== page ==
Recent scholarship suggests that the gay/lesbian idyllisation of rural places is an urban construct, constituted through metropolitan sensibilities, communities and imaginaries. We extend this work through examining the construction of Daylesford, Victoria, as a ‘gay/lesbian rural idyll’. Daylesford annually hosts ChillOut, Australia’s largest rural gay/lesbian festival, which underpins its idyllisation. Utilising data drawn from fieldwork conducted at the 2006 festival and commentaries circulated in the gay/lesbian media, we argue that not only is Daylesford idyllised in the Australian gay/lesbian imaginary, but that rurality and urbanity are hybridised in its framing as a ‘gay/lesbian rural idyll’. This is manifested in several ways: discursively, as the ‘gay capital of country Victoria’; spatially, through enabling proximity to Melbourne; materially, as a rustic setting for upmarket stores/services typically associated with the cosmopolitan inner-city. We thus show how the ‘gay/lesbian rural idyll’ is an urban construct not only in the gay/lesbian imaginary, but also when spatialised in a rural place.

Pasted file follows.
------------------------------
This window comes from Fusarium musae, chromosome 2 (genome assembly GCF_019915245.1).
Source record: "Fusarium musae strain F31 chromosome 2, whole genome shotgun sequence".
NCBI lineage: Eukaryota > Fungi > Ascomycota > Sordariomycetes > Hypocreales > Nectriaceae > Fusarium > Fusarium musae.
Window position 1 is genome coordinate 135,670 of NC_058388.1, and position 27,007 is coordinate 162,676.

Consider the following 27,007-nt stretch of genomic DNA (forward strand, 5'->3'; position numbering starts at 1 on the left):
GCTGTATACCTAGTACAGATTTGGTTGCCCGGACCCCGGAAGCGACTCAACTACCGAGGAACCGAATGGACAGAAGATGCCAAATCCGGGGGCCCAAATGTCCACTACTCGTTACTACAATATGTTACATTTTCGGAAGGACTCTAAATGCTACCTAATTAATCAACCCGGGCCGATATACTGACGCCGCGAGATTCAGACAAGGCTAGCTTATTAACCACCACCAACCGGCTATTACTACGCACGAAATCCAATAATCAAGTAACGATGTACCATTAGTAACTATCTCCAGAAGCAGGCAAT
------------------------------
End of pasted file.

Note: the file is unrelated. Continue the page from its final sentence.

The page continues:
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Gorman-Murray, A. W., Waitt, G. R. & Gibson, C. R. (2007). Chilling out in the country? Interrogating Daylesford as a ''gay/lesbian rural idyll''. In N. Stead & J. Prior (Eds.), Queer space: centres and peripheries (pp. 1-7). Sydney: UTS.